He was a figure who spanned eras, much like Jack Williamson, the science fiction writer whose family relocated to New Mexico in a covered wagon and is now remembered for coining the terms “terraforming” and “genetic engineering.” As a young architect, Chesley Bonestell (1888-1986) literally helped rebuild San Francisco after the 1906 earthquake, but his astronomical paintings directly inspired the astronauts and engineers of the Mercury and Apollo missions. The artist and his art finally get their due in Douglass M. Stewart Jr.’s Chesley Bonestell: A Brush with the Future, which screens during the 2018 Long Beach International Film Festival.
Even if you do not recognize any of Bonestell’s specific paintings, the look of his oeuvre will ring a bell. He contributed matte paintings and design work to classic science fiction films, like Destination Moon and The War of the Worlds, both produced by George Pal. Even though he did not work directly on Kubrick’s 2001, special effects supervisor Douglas Trumbull readily credits Bonestell’s influence. Still, it was Bonestell’s work illustrating popular science magazine articles and books that really fired the imaginations of NASA’s future best and brightest.
Yet, there is even more to the story. Stewart and his interview subjects fully survey Bonestell’s work, notably including his posters and explanatory renderings that helped bolster public support for the construction of the Golden Gate Bridge (he helped shape the future in many ways). Irene Edwards, the editor-in-chief of Sunset also highlights some of the early illustrations the very young Bonestell drew for the western lifestyle magazine. Nevertheless, it is paintings like Saturn as Seen from Titan (incorporated in the one-sheet) and Exploring Mars that truly define his career.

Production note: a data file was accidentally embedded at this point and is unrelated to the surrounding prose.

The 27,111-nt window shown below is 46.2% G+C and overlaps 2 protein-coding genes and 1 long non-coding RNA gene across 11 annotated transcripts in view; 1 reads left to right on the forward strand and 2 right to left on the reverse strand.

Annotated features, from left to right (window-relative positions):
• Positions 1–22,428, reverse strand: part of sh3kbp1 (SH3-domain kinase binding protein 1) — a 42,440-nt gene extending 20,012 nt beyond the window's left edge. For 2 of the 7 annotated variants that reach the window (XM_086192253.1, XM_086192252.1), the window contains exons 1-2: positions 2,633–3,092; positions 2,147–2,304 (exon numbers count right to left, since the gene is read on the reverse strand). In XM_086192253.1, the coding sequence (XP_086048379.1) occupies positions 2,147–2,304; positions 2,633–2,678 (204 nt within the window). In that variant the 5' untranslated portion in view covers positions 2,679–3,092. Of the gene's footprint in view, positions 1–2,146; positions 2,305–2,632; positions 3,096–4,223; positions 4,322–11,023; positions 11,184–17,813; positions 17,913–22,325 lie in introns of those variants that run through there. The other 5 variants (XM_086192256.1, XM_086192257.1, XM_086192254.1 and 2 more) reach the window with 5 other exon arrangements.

Bonestell’s vision of space exploration was filled with awe and wonder, but he also instilled a sense that it was all just within our grasp. It was not just a possibility—we’d be fools not to realize our grand potential in space. Although his art will inspire nostalgic feelings for many admirers, it is not accurate to call them retro. In many cases, they are still futuristic and may very well remain so for years to come. It would probably break Bonestell’s heart if he learned America is no longer a space-faring nation, but that is how things stand. As a country, we have lost our optimism and become much more risk-averse, which makes it nearly impossible to do things on the scale of the Moon Landing.
Arguably, that is why we really need a film like Brush right now. It is also high time Bonestell received his overdue ovation, as an artist and a figure of inspiration. There is no question his work stoked the enthusiasm for the space program and scientific education in general. Plus, his images are really cool. Shrewdly, Stewart incorporates a great many of them, as while as commentary from the like of Trumbull, Science Channel astronomer David Aguilar, Star Wars effects supervisor Richard Edlund, and rare archival footage of Ray Bradbury.